394. “I Was the One,” Elvis Presley. Songwriters: Aaron Schroeder, Bill Peppers, Claude Demetrius, Hal Blair; #19 pop/#8 country; 1956. Songwriter Hal Blair primarily worked in country music, his biggest credits were Hank Locklin’s “Please Help Me, I’m Falling” and Lorne Greene’s #1 bubblegum gunfighter pop hit “Ringo.” Blair also contributed material to several Elvis movies and has a writing credit on “I Was the One,” where Elvis taught a former lover how to kiss, cry, and lie. The b-side of “Heartbreak Hotel,” “I Was the One” allowed The King to be a ladies’ man and a victim at the same time. This was the first Elvis session that included backing vocals from The Jordanaires, providing a nice doo wop touch.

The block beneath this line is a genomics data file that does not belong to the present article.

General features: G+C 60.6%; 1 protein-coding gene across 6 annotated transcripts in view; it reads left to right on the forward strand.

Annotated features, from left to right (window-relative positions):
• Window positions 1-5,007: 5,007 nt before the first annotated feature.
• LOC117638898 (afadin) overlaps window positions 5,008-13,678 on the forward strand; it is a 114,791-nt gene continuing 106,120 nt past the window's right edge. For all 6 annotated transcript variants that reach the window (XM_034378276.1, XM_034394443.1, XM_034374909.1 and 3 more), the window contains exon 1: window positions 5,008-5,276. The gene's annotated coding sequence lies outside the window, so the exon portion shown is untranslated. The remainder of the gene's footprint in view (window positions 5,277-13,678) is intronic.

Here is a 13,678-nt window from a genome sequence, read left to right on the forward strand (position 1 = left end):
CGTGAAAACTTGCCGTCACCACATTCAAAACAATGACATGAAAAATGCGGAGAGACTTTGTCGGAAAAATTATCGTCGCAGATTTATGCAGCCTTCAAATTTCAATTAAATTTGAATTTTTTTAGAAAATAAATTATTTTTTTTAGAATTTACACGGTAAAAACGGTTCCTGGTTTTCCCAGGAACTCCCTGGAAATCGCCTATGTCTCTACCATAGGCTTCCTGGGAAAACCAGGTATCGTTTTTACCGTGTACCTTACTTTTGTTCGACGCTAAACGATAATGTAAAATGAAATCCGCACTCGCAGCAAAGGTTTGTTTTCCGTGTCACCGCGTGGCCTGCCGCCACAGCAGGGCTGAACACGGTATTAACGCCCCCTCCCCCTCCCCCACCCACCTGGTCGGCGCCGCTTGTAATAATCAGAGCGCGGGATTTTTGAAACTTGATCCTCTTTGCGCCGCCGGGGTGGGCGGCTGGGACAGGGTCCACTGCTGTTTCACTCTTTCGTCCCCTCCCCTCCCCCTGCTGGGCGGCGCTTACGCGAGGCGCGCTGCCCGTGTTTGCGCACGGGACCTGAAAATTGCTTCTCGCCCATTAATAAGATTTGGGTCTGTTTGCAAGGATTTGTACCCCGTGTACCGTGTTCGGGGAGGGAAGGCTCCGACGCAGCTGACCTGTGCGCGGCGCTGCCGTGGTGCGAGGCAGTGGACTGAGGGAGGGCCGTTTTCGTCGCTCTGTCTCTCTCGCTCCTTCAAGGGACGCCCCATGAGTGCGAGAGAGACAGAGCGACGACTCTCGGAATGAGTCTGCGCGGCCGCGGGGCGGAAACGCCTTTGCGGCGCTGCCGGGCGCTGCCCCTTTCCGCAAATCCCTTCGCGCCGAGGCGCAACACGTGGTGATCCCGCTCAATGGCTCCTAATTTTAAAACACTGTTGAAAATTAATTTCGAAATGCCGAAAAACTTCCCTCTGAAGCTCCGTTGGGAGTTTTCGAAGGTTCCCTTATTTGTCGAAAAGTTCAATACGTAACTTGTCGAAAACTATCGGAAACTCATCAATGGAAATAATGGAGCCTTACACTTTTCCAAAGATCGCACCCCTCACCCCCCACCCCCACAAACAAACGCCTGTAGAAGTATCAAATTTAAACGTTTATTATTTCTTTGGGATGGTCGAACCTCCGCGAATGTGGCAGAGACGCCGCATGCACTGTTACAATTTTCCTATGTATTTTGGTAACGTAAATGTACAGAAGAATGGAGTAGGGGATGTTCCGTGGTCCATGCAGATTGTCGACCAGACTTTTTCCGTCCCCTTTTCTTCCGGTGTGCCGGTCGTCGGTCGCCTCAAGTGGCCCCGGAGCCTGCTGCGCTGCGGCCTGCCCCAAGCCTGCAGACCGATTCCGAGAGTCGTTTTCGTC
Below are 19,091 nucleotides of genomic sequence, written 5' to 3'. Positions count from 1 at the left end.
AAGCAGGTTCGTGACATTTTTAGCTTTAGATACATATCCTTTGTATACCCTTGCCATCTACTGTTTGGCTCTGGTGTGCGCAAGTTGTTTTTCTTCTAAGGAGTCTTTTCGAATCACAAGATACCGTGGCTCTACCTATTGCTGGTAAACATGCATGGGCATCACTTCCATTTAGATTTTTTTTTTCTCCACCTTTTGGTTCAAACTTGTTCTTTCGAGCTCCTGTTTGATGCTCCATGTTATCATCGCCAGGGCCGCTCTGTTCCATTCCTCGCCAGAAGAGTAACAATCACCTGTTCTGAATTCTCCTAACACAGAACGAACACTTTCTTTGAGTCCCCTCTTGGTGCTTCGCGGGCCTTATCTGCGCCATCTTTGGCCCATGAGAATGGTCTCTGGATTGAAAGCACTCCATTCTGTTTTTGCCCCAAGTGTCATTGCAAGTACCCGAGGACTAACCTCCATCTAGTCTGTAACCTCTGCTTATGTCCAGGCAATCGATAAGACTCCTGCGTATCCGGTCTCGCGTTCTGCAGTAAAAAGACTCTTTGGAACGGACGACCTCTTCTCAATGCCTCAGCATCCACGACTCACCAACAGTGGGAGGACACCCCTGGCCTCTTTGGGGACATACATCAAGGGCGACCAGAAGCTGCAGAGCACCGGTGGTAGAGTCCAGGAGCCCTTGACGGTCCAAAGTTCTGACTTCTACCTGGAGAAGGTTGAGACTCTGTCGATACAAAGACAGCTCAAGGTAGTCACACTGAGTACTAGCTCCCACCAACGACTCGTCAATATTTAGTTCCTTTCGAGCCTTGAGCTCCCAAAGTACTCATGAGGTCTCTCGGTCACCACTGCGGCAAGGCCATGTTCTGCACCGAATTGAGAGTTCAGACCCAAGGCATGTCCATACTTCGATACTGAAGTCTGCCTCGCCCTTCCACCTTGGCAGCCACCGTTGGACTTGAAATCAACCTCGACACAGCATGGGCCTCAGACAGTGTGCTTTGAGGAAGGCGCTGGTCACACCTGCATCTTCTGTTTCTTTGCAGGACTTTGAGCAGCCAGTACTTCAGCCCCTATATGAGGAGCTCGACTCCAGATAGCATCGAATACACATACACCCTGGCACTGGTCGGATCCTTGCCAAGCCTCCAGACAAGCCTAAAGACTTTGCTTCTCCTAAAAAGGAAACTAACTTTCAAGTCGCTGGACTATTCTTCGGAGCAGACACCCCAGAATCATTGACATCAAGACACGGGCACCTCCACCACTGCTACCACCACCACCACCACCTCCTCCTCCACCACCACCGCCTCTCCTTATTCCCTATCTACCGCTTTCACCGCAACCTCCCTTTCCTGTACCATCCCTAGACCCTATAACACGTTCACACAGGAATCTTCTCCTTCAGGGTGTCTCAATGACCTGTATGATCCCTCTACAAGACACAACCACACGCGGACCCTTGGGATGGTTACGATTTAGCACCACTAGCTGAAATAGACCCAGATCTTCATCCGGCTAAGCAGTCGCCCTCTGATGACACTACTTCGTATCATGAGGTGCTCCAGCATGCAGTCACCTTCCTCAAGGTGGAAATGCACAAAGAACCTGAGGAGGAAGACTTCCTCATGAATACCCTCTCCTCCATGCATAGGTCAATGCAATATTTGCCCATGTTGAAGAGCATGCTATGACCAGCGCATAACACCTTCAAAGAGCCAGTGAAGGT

393. “Rawhide,” Frankie Lane. Songwriters: Ned Washington, Dimitri Tiomkin; Did Not Chart; 1958. The rollin’, rollin’, rollin’/move ‘em on, head ‘em up “Rawhide” was the theme for a popular television series that aired from 1959 to 1966, a show that was probably most notable historically for providing Clint Eastwood’s breakthrough acting role. “Rawhide” was never a country hit and was only a pop hit in the U.S. for early guitar hero Link Wray (the Frankie Laine version was a Top Ten U.K. hit). This cattle driving number returned to pop culture prominence in 1980 with its inclusion in “The Blues Brothers” movie. Lyricist Ned Washington penned many hits during the big band era and is best known for writing “When You Wish Upon a Star.”